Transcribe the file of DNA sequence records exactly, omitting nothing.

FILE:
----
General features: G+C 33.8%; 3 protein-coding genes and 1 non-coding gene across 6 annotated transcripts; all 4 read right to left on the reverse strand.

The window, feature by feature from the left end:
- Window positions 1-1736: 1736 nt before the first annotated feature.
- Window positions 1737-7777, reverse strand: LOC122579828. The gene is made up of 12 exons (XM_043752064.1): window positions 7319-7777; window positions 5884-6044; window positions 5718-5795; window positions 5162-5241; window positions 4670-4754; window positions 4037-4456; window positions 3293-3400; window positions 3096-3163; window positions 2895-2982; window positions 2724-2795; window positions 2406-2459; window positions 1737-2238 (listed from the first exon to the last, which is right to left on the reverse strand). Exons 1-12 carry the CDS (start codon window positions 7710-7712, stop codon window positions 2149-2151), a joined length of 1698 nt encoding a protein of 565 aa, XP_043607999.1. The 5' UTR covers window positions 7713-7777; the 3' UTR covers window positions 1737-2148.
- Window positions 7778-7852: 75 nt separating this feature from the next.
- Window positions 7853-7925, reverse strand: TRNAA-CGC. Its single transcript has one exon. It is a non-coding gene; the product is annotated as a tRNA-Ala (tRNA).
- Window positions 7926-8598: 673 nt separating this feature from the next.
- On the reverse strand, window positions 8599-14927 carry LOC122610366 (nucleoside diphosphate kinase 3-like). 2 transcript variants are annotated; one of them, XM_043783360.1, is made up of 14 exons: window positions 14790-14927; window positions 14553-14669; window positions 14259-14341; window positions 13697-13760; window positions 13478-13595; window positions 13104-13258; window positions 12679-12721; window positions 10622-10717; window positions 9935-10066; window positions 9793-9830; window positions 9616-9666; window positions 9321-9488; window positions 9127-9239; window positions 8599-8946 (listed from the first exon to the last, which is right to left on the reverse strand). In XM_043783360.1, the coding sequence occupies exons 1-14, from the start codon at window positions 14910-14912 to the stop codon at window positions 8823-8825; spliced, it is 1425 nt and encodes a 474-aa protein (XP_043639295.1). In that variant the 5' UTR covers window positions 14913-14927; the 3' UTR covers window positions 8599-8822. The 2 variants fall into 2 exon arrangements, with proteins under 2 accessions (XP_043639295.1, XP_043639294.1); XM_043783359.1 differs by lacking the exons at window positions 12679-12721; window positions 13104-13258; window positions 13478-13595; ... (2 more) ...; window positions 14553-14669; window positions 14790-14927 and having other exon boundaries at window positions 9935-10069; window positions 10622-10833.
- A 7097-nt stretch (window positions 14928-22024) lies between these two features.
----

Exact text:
General features: G+C 33.8%; 3 protein-coding genes and 1 non-coding gene across 6 annotated transcripts; all 4 read right to left on the reverse strand.

The window, feature by feature from the left end:
- Window positions 1-1736: 1736 nt before the first annotated feature.
- Window positions 1737-7777, reverse strand: LOC122579828. The gene is made up of 12 exons (XM_043752064.1): window positions 7319-7777; window positions 5884-6044; window positions 5718-5795; window positions 5162-5241; window positions 4670-4754; window positions 4037-4456; window positions 3293-3400; window positions 3096-3163; window positions 2895-2982; window positions 2724-2795; window positions 2406-2459; window positions 1737-2238 (listed from the first exon to the last, which is right to left on the reverse strand). Exons 1-12 carry the CDS (start codon window positions 7710-7712, stop codon window positions 2149-2151), a joined length of 1698 nt encoding a protein of 565 aa, XP_043607999.1. The 5' UTR covers window positions 7713-7777; the 3' UTR covers window positions 1737-2148.
- Window positions 7778-7852: 75 nt separating this feature from the next.
- Window positions 7853-7925, reverse strand: TRNAA-CGC. Its single transcript has one exon. It is a non-coding gene; the product is annotated as a tRNA-Ala (tRNA).
- Window positions 7926-8598: 673 nt separating this feature from the next.
- On the reverse strand, window positions 8599-14927 carry LOC122610366 (nucleoside diphosphate kinase 3-like). 2 transcript variants are annotated; one of them, XM_043783360.1, is made up of 14 exons: window positions 14790-14927; window positions 14553-14669; window positions 14259-14341; window positions 13697-13760; window positions 13478-13595; window positions 13104-13258; window positions 12679-12721; window positions 10622-10717; window positions 9935-10066; window positions 9793-9830; window positions 9616-9666; window positions 9321-9488; window positions 9127-9239; window positions 8599-8946 (listed from the first exon to the last, which is right to left on the reverse strand). In XM_043783360.1, the coding sequence occupies exons 1-14, from the start codon at window positions 14910-14912 to the stop codon at window positions 8823-8825; spliced, it is 1425 nt and encodes a 474-aa protein (XP_043639295.1). In that variant the 5' UTR covers window positions 14913-14927; the 3' UTR covers window positions 8599-8822. The 2 variants fall into 2 exon arrangements, with proteins under 2 accessions (XP_043639295.1, XP_043639294.1); XM_043783359.1 differs by lacking the exons at window positions 12679-12721; window positions 13104-13258; window positions 13478-13595; ... (2 more) ...; window positions 14553-14669; window positions 14790-14927 and having other exon boundaries at window positions 9935-10069; window positions 10622-10833.
- A 7097-nt stretch (window positions 14928-22024) lies between these two features.